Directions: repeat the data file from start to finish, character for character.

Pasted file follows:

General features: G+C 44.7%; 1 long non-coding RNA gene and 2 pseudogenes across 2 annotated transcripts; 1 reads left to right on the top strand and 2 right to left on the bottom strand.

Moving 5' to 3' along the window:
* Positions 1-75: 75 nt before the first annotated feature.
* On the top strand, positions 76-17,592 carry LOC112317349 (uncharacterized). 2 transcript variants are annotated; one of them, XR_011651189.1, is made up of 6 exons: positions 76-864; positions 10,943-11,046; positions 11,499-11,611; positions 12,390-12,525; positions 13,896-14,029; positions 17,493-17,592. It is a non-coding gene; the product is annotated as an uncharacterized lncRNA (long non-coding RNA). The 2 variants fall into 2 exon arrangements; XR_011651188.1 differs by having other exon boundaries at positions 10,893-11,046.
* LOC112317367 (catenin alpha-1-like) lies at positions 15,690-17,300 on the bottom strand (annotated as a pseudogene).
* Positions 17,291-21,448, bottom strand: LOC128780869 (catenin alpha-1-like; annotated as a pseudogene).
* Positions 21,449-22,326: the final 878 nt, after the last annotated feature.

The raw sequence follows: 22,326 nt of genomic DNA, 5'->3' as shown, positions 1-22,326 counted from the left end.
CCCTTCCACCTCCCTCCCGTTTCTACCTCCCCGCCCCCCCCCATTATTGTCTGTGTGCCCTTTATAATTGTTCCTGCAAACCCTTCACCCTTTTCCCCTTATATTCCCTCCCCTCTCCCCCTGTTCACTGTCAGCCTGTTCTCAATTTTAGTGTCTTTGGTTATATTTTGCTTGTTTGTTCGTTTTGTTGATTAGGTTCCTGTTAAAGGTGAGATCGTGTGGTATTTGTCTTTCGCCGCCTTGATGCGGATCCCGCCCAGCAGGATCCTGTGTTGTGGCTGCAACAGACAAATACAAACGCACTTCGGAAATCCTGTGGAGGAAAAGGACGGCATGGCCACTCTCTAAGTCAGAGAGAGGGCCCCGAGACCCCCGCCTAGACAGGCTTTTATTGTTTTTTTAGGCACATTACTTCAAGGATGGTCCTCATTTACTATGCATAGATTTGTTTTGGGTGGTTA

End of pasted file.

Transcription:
General features: G+C 44.7%; 1 long non-coding RNA gene and 2 pseudogenes across 2 annotated transcripts; 1 reads left to right on the top strand and 2 right to left on the bottom strand.

Moving 5' to 3' along the window:
* Positions 1-75: 75 nt before the first annotated feature.
* On the top strand, positions 76-17,592 carry LOC112317349 (uncharacterized). 2 transcript variants are annotated; one of them, XR_011651189.1, is made up of 6 exons: positions 76-864; positions 10,943-11,046; positions 11,499-11,611; positions 12,390-12,525; positions 13,896-14,029; positions 17,493-17,592. It is a non-coding gene; the product is annotated as an uncharacterized lncRNA (long non-coding RNA). The 2 variants fall into 2 exon arrangements; XR_011651188.1 differs by having other exon boundaries at positions 10,893-11,046.
* LOC112317367 (catenin alpha-1-like) lies at positions 15,690-17,300 on the bottom strand (annotated as a pseudogene).
* Positions 17,291-21,448, bottom strand: LOC128780869 (catenin alpha-1-like; annotated as a pseudogene).
* Positions 21,449-22,326: the final 878 nt, after the last annotated feature.

The raw sequence follows: 22,326 nt of genomic DNA, 5'->3' as shown, positions 1-22,326 counted from the left end.
CCCTTCCACCTCCCTCCCGTTTCTACCTCCCCGCCCCCCCCCATTATTGTCTGTGTGCCCTTTATAATTGTTCCTGCAAACCCTTCACCCTTTTCCCCTTATATTCCCTCCCCTCTCCCCCTGTTCACTGTCAGCCTGTTCTCAATTTTAGTGTCTTTGGTTATATTTTGCTTGTTTGTTCGTTTTGTTGATTAGGTTCCTGTTAAAGGTGAGATCGTGTGGTATTTGTCTTTCGCCGCCTTGATGCGGATCCCGCCCAGCAGGATCCTGTGTTGTGGCTGCAACAGACAAATACAAACGCACTTCGGAAATCCTGTGGAGGAAAAGGACGGCATGGCCACTCTCTAAGTCAGAGAGAGGGCCCCGAGACCCCCGCCTAGACAGGCTTTTATTGTTTTTTTAGGCACATTACTTCAAGGATGGTCCTCATTTACTATGCATAGATTTGTTTTGGGTGGTTA